Hexcel expands aerospace, automotive fabrics capacity

Hexcel’s Leicester, UK, facility is being expanded for the development and manufacture of carbon fiber fabrics and resins for large-part, out-of-autoclave composites manufacturing.

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Hexcel (Stamford, CT, US) reported on Sept. 12 that it is launching a new UK government-backed £7.4 million research and development project, called MAXIM, and expanding its manufacturing facility in Leicester, UK.

The four-year Multi Axial Infused Materials (MAXIM) project, backed by the UK Aerospace Technology Institute (ATI) and match-funded by the Department for Business Energy and Industrial Strategy, will develop progressive, cost-effective materials and manufacturing solutions for large out-of-autoclave (OOA) aerospace and automotive composite structures. The goal of the MAXIM project is to enable complex structures, such as aircraft wings, to be manufactured more cost effectively, OOA and at faster production rates from composites.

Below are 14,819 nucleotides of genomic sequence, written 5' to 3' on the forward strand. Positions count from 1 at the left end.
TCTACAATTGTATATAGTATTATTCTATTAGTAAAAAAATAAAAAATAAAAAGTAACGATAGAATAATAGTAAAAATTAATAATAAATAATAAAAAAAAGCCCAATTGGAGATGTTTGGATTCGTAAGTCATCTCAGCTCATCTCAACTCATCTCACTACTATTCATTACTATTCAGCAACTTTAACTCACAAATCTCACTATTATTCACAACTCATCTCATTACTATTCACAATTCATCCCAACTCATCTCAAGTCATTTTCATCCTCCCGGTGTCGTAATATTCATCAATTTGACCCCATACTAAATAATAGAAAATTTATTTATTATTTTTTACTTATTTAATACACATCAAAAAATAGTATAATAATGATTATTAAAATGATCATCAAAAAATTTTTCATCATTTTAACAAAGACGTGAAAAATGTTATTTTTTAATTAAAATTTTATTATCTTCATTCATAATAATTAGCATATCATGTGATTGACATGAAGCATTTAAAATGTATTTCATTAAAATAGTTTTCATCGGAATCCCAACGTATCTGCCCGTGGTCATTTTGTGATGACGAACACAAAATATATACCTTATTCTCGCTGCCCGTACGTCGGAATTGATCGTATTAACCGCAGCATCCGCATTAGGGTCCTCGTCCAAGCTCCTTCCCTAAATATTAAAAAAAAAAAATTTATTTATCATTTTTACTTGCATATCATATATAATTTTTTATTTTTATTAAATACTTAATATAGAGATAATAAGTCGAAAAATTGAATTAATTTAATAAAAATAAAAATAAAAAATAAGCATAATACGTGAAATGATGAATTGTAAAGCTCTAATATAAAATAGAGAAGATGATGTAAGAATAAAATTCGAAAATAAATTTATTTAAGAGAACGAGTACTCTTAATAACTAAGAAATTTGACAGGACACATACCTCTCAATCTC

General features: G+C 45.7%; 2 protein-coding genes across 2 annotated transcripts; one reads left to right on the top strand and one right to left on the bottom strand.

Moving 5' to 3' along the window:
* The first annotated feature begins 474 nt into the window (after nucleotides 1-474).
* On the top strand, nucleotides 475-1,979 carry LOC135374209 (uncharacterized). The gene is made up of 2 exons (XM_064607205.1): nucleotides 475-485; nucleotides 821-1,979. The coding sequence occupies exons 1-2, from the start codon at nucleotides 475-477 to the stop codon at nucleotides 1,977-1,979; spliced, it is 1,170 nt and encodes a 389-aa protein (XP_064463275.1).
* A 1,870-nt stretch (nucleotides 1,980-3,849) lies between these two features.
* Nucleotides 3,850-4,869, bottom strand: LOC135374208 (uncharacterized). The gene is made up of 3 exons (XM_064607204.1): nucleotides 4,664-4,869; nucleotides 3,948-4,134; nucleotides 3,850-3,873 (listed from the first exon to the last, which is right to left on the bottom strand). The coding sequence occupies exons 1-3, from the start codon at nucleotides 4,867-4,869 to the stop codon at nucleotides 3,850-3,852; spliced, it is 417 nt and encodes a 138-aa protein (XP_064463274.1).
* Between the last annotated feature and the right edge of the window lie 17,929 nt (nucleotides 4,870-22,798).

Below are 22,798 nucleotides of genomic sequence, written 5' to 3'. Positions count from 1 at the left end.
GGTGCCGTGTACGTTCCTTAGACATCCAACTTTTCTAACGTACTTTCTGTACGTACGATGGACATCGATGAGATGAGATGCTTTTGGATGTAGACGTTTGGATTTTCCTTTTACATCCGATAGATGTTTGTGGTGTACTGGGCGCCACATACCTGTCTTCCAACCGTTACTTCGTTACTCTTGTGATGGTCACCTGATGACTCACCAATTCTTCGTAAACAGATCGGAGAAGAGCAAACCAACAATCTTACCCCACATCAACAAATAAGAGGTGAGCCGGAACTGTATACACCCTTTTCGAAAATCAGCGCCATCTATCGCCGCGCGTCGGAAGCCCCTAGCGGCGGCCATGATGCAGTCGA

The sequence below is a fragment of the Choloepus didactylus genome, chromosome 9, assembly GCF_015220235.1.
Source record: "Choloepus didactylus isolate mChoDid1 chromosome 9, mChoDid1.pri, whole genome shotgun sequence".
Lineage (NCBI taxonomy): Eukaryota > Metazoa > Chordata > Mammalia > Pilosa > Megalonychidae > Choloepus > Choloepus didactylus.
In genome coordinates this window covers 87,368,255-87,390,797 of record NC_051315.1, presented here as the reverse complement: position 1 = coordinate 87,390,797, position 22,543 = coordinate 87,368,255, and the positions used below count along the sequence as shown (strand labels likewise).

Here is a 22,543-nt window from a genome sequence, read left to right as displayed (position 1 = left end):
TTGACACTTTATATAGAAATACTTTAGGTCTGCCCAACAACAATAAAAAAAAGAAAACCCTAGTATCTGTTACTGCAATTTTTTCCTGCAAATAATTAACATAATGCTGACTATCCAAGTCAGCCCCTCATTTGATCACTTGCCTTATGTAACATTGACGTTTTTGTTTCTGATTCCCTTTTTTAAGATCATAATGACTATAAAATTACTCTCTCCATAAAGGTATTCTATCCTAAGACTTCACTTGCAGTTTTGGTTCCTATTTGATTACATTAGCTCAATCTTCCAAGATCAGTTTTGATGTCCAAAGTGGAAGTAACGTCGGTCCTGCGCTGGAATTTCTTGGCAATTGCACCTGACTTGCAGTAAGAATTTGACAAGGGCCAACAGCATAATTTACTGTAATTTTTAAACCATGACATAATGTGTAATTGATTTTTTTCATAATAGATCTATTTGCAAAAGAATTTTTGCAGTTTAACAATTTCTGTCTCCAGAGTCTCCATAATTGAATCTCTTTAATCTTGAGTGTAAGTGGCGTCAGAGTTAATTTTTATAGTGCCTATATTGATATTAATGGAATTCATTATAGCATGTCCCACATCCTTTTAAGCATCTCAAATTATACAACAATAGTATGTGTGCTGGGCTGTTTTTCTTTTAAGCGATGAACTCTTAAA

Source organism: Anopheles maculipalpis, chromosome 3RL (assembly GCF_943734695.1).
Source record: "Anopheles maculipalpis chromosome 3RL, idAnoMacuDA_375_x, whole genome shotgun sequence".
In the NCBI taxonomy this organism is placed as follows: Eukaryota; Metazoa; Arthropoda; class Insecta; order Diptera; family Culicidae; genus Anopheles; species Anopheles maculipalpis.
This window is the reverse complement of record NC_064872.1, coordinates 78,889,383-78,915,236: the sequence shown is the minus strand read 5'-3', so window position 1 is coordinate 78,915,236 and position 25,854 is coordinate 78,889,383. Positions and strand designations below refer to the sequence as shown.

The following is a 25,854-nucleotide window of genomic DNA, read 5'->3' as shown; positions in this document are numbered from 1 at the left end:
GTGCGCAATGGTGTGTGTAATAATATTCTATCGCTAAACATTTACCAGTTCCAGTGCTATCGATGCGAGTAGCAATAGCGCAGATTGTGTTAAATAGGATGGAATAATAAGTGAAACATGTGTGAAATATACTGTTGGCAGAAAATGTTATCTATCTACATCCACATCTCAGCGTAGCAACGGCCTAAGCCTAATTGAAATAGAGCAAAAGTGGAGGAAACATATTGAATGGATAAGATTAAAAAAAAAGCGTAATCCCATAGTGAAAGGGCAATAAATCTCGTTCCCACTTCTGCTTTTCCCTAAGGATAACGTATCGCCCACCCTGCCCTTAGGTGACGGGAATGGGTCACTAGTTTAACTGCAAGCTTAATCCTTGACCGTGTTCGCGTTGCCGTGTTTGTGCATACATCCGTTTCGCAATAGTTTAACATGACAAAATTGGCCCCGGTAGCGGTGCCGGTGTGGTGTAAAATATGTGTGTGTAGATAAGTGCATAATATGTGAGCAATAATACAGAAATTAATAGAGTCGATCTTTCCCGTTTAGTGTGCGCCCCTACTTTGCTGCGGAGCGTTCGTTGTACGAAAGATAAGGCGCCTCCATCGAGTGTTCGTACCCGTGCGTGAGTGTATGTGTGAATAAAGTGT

Hexcel is expanding its Leicester plant by installing equipment for carbon fiber non-crimp fabrics development, and lab equipment for research into this technology. The company will work closely with the National Composites Centre (NCC, Bristol, UK) to leverage its expertise in material handling and part processing.

“MAXIM is a welcome investment in the Midlands economy and the UK aerospace and automotive sectors, supporting the type of high-skilled jobs we are committed to delivering through our Industrial Strategy,” says Richard Harrington, UK Business Minister. “This project will build our expertise and reputation in this cutting-edge field, delivering world-leading research and development on the production of new composite materials for large structures. This will enable composite structures such as aircraft wings and car bodies to be manufactured faster, greener and more cost-effectively.”

Thierry Merlot, president – aerospace, Europe/MEA/Asia Pacific, Hexcel, says: “Investment in this project in Leicester will allow Hexcel to advance key out-of-autoclave technologies that can provide a step change in the cost-effective production of composite parts for commercial aircraft and passenger cars. The project will support the development of new materials that the aerospace industry in particular can adopt with confidence to meet the high build rate requirements for future programs.”

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